The Diamondbacks did not so much lose on Saturday night as they refused to win. Star Paul Goldschmidt described his team’s 5-4, 10-inning loss to the Atlanta Braves as an “amazing ballgame,” and while he’s right about the evening’s pure entertainment value, it was probably more amazing in ways other than what Goldschmidt intended.
Like in how poorly the Diamondbacks played defensively, committing four errors. Or in how haphazardly they ran the bases, first failing to advance 90 feet in the middle innings, then barreling toward home and ending the game with a brutal out at the plate.
“I don’t want to undersell the fact that we didn’t do what we were supposed to do today in a lot of key situations,” manager Torey Lovullo said. “That’s what we get used to doing here. When it doesn’t happen, it stands out.”
The loss was the Diamondbacks’ 10th in their past 15 games. At 76-66, they are in third place and 2 1/2 games back of the first-place Colorado Rockies in the National League West. They are two games back of the second wild card, and, just like in the division, they will need to leapfrog two teams.
That’s entirely possible, of course, but with 20 games remaining, the question is becoming how many more games the Diamondbacks can afford to lose. Too much of the season is left to know for sure, but they probably won’t need every finger on both hands to get to the answer.
Which is what makes losses like Saturday’s so hard to endure. It was a game they might have won easily were it not for any number of plays. Take your pick:
* Left fielder David Peralta was slow to get a base hit back to the infield in the first inning, not only allowing an aggressive Ronald Acuna Jr. to steal a run when he should have been held to third, but also letting Johan Camargo move to second. The Braves capitalized on that by manufacturing a second run.
* In the sixth, Peralta made another miscue, failing to tag from second on a Goldschmidt fly ball to the wall in right field. Clearly upset, Goldschmidt motioned and yelled in Peralta’s direction after the play. Peralta was ultimately stranded on second.
* In the 10th, Goldschmidt threw wildly to second after Freddie Freeman was caught leaving early off first base, allowing Freeman to advance safely on what was scored a stolen base.
* One batter later, Goldschmidt and pitcher Andrew Chafin not only couldn’t get an out on a tricky slow roller to the right side, but Goldschmidt’s feed got away from Chafin, allowing Freeman to score to the go-ahead run.
* Then there was the coup de grace to end the game, when Nick Ahmed was waved home by third-base coach Tony Perezchica on a ball that Braves shortstop Dansby Swanson kept on the infield with a diving stop. Swanson popped up, fired home and easily cut down Ahmed at the plate.
Where are you going? Diamondbacks trying to get their signals straight
“We mishandled a couple of things over the course of the night,” Lovullo said. “Today was not Arizona Diamondback baseball in several areas.”
And, yet, the Diamondbacks still almost won, and were it not for some bad fortune on some hard-hit balls in the late innings, they would have. They managed only five hits on the night but easily could have had at least three more.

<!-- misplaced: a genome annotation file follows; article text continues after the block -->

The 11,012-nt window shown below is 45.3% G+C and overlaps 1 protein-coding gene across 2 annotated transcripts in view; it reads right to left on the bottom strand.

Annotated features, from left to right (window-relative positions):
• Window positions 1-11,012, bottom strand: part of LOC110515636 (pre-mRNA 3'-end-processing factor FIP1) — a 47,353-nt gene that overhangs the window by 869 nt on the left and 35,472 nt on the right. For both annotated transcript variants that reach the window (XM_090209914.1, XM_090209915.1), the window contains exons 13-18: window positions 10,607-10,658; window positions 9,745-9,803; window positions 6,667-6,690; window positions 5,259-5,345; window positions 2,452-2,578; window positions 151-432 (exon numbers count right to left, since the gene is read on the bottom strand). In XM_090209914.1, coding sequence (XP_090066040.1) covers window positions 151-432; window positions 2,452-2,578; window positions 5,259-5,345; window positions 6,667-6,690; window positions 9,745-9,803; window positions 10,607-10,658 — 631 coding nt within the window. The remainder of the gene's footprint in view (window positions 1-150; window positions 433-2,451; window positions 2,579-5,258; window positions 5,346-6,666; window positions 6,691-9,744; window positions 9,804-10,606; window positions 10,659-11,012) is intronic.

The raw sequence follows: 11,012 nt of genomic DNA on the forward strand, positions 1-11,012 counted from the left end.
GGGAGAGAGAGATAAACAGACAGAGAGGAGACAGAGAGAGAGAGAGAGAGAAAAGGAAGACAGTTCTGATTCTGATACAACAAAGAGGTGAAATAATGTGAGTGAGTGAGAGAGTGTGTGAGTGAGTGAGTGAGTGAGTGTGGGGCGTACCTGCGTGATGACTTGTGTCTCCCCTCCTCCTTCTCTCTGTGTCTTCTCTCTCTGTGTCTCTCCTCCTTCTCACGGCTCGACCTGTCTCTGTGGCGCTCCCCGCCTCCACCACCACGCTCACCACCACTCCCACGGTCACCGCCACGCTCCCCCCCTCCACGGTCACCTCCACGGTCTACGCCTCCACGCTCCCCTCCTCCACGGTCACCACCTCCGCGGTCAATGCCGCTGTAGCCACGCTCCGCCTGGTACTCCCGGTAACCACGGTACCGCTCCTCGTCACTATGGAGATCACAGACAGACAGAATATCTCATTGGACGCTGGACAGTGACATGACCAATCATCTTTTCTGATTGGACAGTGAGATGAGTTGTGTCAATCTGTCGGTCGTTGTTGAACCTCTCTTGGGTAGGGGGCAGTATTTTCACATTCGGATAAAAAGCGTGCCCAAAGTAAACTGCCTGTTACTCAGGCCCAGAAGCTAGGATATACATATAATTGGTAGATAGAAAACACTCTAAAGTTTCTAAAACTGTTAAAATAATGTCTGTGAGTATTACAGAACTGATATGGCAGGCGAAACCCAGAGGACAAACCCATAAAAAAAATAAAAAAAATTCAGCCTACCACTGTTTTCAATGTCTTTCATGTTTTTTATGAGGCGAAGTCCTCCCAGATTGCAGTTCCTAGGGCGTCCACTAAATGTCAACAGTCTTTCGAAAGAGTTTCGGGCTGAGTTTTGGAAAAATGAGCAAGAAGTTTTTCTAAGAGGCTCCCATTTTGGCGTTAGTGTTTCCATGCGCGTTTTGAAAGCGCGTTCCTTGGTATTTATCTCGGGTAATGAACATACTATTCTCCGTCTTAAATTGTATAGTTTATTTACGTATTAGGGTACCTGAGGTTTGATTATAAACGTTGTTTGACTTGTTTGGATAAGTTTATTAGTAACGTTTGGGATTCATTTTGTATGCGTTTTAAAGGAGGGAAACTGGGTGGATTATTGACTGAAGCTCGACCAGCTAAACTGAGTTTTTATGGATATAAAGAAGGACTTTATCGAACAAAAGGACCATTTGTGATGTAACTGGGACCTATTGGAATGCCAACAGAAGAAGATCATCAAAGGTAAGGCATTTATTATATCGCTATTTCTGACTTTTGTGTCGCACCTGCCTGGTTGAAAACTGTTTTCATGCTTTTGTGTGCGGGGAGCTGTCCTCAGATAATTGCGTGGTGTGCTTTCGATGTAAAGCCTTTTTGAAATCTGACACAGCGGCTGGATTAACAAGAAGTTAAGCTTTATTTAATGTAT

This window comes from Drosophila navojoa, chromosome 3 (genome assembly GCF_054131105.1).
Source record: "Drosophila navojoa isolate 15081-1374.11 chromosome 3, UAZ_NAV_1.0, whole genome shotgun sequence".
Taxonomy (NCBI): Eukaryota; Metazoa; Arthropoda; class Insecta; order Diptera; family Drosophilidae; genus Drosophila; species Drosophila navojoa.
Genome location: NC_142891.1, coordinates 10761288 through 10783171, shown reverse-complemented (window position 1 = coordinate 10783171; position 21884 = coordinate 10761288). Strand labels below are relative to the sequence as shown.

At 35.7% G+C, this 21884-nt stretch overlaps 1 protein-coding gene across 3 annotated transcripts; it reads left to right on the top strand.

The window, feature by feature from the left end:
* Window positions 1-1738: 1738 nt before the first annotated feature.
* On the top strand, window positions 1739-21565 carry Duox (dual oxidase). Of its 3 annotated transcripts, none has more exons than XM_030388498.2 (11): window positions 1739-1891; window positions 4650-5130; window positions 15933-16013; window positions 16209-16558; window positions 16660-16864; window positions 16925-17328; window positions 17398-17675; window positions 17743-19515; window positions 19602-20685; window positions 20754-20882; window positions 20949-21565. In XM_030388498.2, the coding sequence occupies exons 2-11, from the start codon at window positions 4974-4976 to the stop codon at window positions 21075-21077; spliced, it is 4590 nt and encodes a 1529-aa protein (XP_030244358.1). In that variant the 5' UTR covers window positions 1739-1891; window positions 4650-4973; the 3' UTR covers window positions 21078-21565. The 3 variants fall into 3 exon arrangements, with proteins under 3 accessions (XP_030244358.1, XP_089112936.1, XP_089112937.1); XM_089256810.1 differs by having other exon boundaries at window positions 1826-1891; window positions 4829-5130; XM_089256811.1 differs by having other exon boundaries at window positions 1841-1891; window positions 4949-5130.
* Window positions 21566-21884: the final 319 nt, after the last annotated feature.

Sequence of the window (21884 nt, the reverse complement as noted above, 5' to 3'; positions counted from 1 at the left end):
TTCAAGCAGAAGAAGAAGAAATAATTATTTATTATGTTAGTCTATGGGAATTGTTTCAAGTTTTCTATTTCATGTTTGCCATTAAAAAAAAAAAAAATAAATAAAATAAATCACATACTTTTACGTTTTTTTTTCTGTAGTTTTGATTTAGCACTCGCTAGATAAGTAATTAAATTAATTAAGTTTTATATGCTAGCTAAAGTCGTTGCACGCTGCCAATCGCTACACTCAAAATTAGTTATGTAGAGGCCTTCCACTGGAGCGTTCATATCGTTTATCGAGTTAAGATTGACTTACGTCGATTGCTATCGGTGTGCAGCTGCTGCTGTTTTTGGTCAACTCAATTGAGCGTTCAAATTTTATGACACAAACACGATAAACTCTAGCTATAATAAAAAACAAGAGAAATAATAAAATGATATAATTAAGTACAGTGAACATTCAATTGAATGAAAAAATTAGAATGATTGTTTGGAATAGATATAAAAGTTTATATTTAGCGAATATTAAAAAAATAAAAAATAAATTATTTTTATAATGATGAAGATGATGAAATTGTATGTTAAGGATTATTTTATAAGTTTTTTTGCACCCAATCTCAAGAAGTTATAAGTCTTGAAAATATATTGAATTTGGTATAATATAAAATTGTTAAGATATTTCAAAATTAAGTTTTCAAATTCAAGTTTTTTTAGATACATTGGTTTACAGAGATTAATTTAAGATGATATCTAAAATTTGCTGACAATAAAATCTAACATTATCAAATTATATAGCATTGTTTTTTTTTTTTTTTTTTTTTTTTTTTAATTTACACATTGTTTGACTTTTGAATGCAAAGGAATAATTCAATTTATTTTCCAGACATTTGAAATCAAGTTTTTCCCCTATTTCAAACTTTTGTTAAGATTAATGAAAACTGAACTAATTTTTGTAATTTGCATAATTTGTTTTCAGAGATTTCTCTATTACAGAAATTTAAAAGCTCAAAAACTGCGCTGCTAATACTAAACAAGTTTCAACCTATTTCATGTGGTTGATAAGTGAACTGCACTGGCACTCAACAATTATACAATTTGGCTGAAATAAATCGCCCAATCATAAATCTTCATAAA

Pinch-hitter Ildemaro Vargas’ liner with the bases loaded went directly at Braves second baseman Ozzie Albies to end the eighth. Peralta’s hard one-hopper in the ninth went right to Swanson with a man on third. Later that inning, Daniel Descalso’s screamer was tracked down by center fielder Ender Inciarte. All three balls would have driven home runs. All three went for outs.
“That was an amazing ballgame,” Goldschmidt said. “That was awesome. For the way they played, the way we played, that was fun. That’s how you should play. That was a lot of good entertainment for the fans. Of course, we would have liked to win, but I mean Swanson makes that play at the end, that’s an unbelievable play.”
It was, but the Diamondbacks’ defensive miscues were hard to overlook, especially since they represent the latest way the club has found to lose a game. Over the past week, the Diamondbacks have lost because of everything from an ice-cold offense to bullpen meltdowns, from risky baserunning gambles to questionable managerial decisions.
But the defense? By and large, that’s been the one thing that hadn’t failed them. This season, the Diamondbacks haven’t just been a good defensive team, they’ve been fantastic, a conclusion reached both via the eye test and advanced defensive metrics.
The Diamondbacks entered Saturday with 108 defensive runs saved, according to data available at FanGraphs. That’s the most runs saved in a year in the 16 seasons Baseball Info Solutions has been calculating that statistic.
The Saturday night performance led to questions about whether the Diamondbacks lacked focus or were playing tight, with the pressure of a pennant race weighing heavy on their minds. Lovullo didn’t see it that way, but on the Fox Sports Arizona broadcast, ex-manager Bob Brenly described them as playing “tight as a drum.”
“Sometimes poor focus leads to poor execution,” Lovullo said. “I don’t think that was the case today. We just got beat by a team that went out there and played aggressive baseball. They caught us, I’m sure, by surprise in some situations (in which) they out-executed us.”
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